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Ortega's Peace Plan Has a 'Made in Moscow' Look

November 19, 1987|DIMITRI K. SIMES | Dimitri Simes is a senior associate at the Carnegie Endowment for International Peace in Washington.

It is no accident that President Daniel Ortega's 11-point program to achieve a peaceful settlement in Nicaragua has a striking resemblance to General Secretary Najib's proposals for "national reconciliation" in his native Afghanistan. Both initiatives have the stamp "made in Moscow" on them. Both reflect the Kremlin's effort to achieve through creative diplomacy what cannot be won on the battlefield.

There is, of course, some difference between Ortega and Najib. Unlike his Afghan counterpart, the Nicaraguan leader is a Soviet client rather than an outright puppet. He does not depend on Soviet combat troops to keep him in power and enjoys more authentic support.

Yet, even if in talking to the Sandinistas the Soviets make recommendations rather than issue orders, Ortega and his colleagues are sensible enough to follow their Soviet big brother's guidance. They are aware that without Soviet economic and security assistance their revolution is doomed. And they also have learned that Mikhail S. Gorbachev is a tough boss who does not gladly suffer disobedience from Soviet dependencies.

Nicaraguan officials indignantly deny that Ortega received his marching orders from the Kremlin. And, indeed, dressing down Soviet vassals is not Gorbachev's style. Still, while paying tribute to equality among communist regimes, the General Secretary knows how to communicate his preferences in a forceful and convincing manner. That is exactly what he did during Ortega's recent brief visit to Moscow.

Soviet insiders familiar with the U.S.S.R-Sandinista negotiations say Ortega was told about Soviet concerns with Nicaragua's situation. The economy is in shambles. The Contras, despite Managua's assurances to the contrary, have managed to infiltrate thousands of fighters in almost all regions of the country. And Nicaragua's neighbors had begun to express some gentle irritation with the stubborn refusal of the Sandinistas to negotiate with the U.S.-supported resistance.

Ortega was advised that, in accordance with the Soviet "new way of thinking," regional conflicts should be handled with well-packaged flexibility. Moscow was tired of constantly subsidizing the Sandinista experiment and it was time for Managua to look for other donors--at the top of the list, oil-rich Mexico and Venezuela.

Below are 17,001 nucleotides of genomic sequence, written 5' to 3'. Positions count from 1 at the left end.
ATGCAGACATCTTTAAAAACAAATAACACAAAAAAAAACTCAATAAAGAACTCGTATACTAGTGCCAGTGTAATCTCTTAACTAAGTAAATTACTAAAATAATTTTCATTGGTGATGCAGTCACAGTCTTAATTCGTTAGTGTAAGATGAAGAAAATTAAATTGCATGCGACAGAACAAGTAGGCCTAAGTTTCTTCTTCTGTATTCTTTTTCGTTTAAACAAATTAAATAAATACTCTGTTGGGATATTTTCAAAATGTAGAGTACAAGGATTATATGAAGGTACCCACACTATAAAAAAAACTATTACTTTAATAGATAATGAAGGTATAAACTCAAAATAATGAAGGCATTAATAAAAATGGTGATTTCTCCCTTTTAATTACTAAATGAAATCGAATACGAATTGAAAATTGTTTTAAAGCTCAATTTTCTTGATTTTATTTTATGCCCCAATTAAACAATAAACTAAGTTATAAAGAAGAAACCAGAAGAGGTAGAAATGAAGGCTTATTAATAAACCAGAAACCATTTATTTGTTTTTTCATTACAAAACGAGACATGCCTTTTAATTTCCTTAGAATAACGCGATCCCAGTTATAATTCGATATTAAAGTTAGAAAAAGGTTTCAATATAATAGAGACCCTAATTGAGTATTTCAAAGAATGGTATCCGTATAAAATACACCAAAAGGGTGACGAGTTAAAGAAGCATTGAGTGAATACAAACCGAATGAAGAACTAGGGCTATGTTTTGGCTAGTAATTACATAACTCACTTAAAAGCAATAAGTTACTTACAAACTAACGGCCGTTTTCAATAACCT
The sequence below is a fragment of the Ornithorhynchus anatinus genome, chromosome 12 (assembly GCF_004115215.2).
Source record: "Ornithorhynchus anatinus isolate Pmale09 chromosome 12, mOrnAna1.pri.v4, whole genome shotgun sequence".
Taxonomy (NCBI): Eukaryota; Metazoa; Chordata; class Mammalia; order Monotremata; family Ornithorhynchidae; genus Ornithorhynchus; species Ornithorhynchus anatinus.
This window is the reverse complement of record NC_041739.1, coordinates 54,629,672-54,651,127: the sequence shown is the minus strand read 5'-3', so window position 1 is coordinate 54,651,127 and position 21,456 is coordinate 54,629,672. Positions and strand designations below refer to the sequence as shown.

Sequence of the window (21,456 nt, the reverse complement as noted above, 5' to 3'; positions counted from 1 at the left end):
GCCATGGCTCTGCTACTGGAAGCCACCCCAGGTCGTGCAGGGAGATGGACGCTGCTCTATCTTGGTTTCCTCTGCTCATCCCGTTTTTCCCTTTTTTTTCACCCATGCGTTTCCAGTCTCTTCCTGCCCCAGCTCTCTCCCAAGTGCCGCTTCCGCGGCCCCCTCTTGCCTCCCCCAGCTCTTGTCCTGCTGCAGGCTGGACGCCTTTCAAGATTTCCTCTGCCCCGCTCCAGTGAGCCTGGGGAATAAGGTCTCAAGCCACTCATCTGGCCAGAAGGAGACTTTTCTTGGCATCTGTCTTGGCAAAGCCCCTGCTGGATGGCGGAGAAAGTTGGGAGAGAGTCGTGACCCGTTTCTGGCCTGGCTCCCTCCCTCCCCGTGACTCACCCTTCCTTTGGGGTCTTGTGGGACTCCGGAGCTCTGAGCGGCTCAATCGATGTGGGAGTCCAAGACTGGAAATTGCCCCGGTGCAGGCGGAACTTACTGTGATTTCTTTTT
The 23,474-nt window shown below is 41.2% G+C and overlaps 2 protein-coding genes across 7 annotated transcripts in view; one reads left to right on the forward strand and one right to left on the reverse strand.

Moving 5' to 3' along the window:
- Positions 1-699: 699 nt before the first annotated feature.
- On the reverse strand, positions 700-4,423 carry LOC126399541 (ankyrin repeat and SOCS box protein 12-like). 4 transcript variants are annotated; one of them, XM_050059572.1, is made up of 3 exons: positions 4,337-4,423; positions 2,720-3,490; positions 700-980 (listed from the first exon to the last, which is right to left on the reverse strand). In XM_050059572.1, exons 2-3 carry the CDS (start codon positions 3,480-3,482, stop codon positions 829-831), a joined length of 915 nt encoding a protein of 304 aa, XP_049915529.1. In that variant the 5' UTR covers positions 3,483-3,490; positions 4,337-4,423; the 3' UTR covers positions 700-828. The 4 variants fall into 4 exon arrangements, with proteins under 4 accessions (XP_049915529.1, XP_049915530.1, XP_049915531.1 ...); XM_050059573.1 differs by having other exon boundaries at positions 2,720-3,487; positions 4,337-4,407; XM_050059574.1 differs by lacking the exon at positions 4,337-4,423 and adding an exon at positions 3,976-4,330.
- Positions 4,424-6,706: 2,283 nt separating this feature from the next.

The trouble is that both of these countries already had been approached by Nicaragua with most disappointing results. Ortega and company, replied Moscow, should be prepared to walk an extra mile to impress Mexico, Venezuela and other Latin-American nations with a new Sandinista spirit of good will.

Soviet foreign policy-makers have no doubt that the place to defeat the Contras is in the U.S. Congress--not the jungles of Nicaragua. To them, it makes perfect sense for the Sandinistas to adopt a "peace-loving" posture that guarantees that resistance forces would be deprived of their American lifeline.

There have been no threats to Ortega regarding penalties for ignoring Moscow's advice. But he surely remembers how difficult it was to persuade the Kremlin to reverse its initial decision reducing the Eastern bloc oil subsidy to Managua in 1987. Soviet leverage over the Sandinistas is tremendous. And Moscow's propensity for disciplining arrogant clients is a matter of record. No threats were needed for Ortega to get the Soviet message and to bring it to Washington translated into an 11-point peace proposal.

Reasonable people are entitled to disagree about the merits of Managua's approach. Maybe this is the best we realistically can get from the Sandinstas. Maybe the Contras do not have a chance anyway. Maybe Nicaragua is not terribly important to U.S. security.

But reasonable people should be able to accept two fairly self-evident propositions. First, the Ortega initiative is a demand for Contra surrender. Managua has promised the Contras participation in the political life of the country only after their military muscle is eliminated and they are at the complete mercy of the Sandinistas. Camouflaged--even honorable--it may be, but a surrender nonetheless.

Second, like their brethren in Afghanistan, the Sandinistas--at Soviet prodding --are willing to compromise on everything except what truly matters to them: power. Keeping La Prensa open, releasing political prisoners and even allowing some Contra leaders to return to Managua is a small price to pay for winning the civil war.

Moscow, meanwhile, would once again outmaneuver Ronald Reagan. A diplomatic victory in Nicaragua will leave a big hole in the U.S. effort to increase the political and economic costs of maintaining the Soviet empire. A safe prediction: the next stop in the Soviet "peace offensive" will be Afghanistan.

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